The drawn tube operations at the Indalex plant in Winton will remain open. About 150 of the 450 plant employees work in the drawn-tube operations.
The plant's manufacturing and extrusion sector is being shuttered because the operation is aging and bringing "the plant up to an acceptable operational standard would be probative," said an Indalex spokesman.
The plan presses aluminum into various sizes, shapes and strengths for industrial uses.
Nucor is building a $300 million steel recycling plant in Winton that is expected to employ 300 workers.
Geochemistry on the web - posted 5/26/2000
Map images of the National Uranium Resource Evaluation (NURE) geochemical data base for North Carolina were added to this site. Uses, applications and limitations of the data are explained.
Barite grinding - posted 7/19/2000
Zemex is now grinding barite at their old marble grinding plant in Murphy, N.C. The barite is mined and milled by a contractor and trucked to Murphy. The barite comes from the Sweetwater district, Tennessee. Production is not known.
(This information is from various reports received.)
Roofing granule operation announced - posted 1/30/2000
Minnesota Mining and Manufacturing (3M) plans a quarry on a 180-acre tract south of Pittsboro, N.C. The company's mining division uses the dark-colored rock to manufacture roofing granules, which in turn are used in the production of shingles. Core drilling continued into late 1999 and some additional core drilling was scheduled in early 2000. Permitting is in progress. (Note: Mining Permit #19-16 was issued March 27, 1999 by the Land Quality Section.)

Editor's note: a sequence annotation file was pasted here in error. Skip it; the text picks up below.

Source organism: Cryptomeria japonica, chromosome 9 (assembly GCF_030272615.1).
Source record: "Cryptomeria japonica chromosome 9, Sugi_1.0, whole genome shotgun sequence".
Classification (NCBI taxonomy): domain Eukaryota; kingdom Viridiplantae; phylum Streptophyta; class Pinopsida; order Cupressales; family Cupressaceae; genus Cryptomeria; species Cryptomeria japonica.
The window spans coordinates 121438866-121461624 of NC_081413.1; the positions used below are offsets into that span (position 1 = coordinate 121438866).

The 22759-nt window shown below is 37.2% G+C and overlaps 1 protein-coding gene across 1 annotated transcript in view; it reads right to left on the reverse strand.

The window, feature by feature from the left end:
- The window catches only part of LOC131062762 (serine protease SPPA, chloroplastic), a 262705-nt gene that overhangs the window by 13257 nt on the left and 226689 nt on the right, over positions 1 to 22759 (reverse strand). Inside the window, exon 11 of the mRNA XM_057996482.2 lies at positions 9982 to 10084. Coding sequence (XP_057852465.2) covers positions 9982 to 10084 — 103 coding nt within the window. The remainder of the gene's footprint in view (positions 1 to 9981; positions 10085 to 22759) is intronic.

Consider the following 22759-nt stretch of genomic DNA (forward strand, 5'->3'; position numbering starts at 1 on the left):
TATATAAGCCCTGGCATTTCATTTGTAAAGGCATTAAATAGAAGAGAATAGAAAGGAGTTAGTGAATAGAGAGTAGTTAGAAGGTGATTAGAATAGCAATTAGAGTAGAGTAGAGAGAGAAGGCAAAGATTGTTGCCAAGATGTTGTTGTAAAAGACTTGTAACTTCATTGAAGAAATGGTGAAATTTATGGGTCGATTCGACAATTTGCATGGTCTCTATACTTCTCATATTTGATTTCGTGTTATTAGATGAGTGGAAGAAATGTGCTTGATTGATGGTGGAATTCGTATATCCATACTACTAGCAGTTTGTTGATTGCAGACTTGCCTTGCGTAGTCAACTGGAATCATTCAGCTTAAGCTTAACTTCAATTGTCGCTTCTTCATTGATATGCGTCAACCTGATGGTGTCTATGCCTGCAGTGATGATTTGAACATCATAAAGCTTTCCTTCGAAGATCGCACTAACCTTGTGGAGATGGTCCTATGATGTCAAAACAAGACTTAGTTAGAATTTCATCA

Investment in a complete plant is estimated to be about $50 million. The facility is expected to be completed in 2002. 3M is reported to be eligible for job creation, worker training and investment tax credits as part of state incentives to attract industries. The roofing granules will be colored in neutral shades including blues, greens, blacks and browns.
(This information was condensed from various stories in the News and Observer, Raleigh.)
Cherokee Sanford to be acquired - posted 1/30/2000; information updated through 5/4/2000
Cherokee Sanford Group LLC (Cherokee Sanford), the Sanford-based brickmaker, the state's largest, is being bought out by an Austrian company. Wienerberger Baustoffindustrie AG, the world's largest brickmaker, bought Cherokee Sanford for $US81 million through its U.S. subsidiary, Johnston City, Tennessee-based General Shale Building Materials GP, the parent company of General Shale Products LLC. The transaction was completed February 10, 2000.
Capacity at the Brickhaven (N.C.) plant is expected to expand. Wienerberger acquired General Shale in June 1999 for $260 million to gain a foothold in the U.S. market.